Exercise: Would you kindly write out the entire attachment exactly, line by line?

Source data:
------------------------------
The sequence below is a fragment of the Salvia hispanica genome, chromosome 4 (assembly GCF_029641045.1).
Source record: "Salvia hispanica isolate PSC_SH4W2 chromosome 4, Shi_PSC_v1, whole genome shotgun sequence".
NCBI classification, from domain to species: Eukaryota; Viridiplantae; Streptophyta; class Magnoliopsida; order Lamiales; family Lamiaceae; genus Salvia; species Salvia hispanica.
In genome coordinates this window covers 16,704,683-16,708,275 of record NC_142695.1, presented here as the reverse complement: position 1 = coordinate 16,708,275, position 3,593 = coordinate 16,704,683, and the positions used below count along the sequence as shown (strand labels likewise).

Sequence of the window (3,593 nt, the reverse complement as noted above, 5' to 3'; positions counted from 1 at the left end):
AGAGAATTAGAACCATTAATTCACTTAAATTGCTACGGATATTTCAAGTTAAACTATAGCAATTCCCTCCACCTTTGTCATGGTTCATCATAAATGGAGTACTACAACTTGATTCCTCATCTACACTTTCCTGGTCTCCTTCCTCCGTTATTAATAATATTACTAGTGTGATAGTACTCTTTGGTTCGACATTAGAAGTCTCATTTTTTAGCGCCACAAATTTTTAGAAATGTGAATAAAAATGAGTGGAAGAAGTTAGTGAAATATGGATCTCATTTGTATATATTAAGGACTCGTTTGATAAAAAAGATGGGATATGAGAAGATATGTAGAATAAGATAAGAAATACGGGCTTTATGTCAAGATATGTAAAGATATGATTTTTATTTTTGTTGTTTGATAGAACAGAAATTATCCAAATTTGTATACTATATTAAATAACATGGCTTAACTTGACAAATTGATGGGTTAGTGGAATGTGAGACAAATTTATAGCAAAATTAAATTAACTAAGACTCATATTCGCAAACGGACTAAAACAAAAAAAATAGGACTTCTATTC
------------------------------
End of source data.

The sequence below is a fragment of the Salvia hispanica genome, chromosome 4 (assembly GCF_029641045.1).
Source record: "Salvia hispanica isolate PSC_SH4W2 chromosome 4, Shi_PSC_v1, whole genome shotgun sequence".
NCBI classification, from domain to species: Eukaryota; Viridiplantae; Streptophyta; class Magnoliopsida; order Lamiales; family Lamiaceae; genus Salvia; species Salvia hispanica.
In genome coordinates this window covers 16,704,683-16,708,275 of record NC_142695.1, presented here as the reverse complement: position 1 = coordinate 16,708,275, position 3,593 = coordinate 16,704,683, and the positions used below count along the sequence as shown (strand labels likewise).

Sequence of the window (3,593 nt, the reverse complement as noted above, 5' to 3'; positions counted from 1 at the left end):
AGAGAATTAGAACCATTAATTCACTTAAATTGCTACGGATATTTCAAGTTAAACTATAGCAATTCCCTCCACCTTTGTCATGGTTCATCATAAATGGAGTACTACAACTTGATTCCTCATCTACACTTTCCTGGTCTCCTTCCTCCGTTATTAATAATATTACTAGTGTGATAGTACTCTTTGGTTCGACATTAGAAGTCTCATTTTTTAGCGCCACAAATTTTTAGAAATGTGAATAAAAATGAGTGGAAGAAGTTAGTGAAATATGGATCTCATTTGTATATATTAAGGACTCGTTTGATAAAAAAGATGGGATATGAGAAGATATGTAGAATAAGATAAGAAATACGGGCTTTATGTCAAGATATGTAAAGATATGATTTTTATTTTTGTTGTTTGATAGAACAGAAATTATCCAAATTTGTATACTATATTAAATAACATGGCTTAACTTGACAAATTGATGGGTTAGTGGAATGTGAGACAAATTTATAGCAAAATTAAATTAACTAAGACTCATATTCGCAAACGGACTAAAACAAAAAAAATAGGACTTCTATTC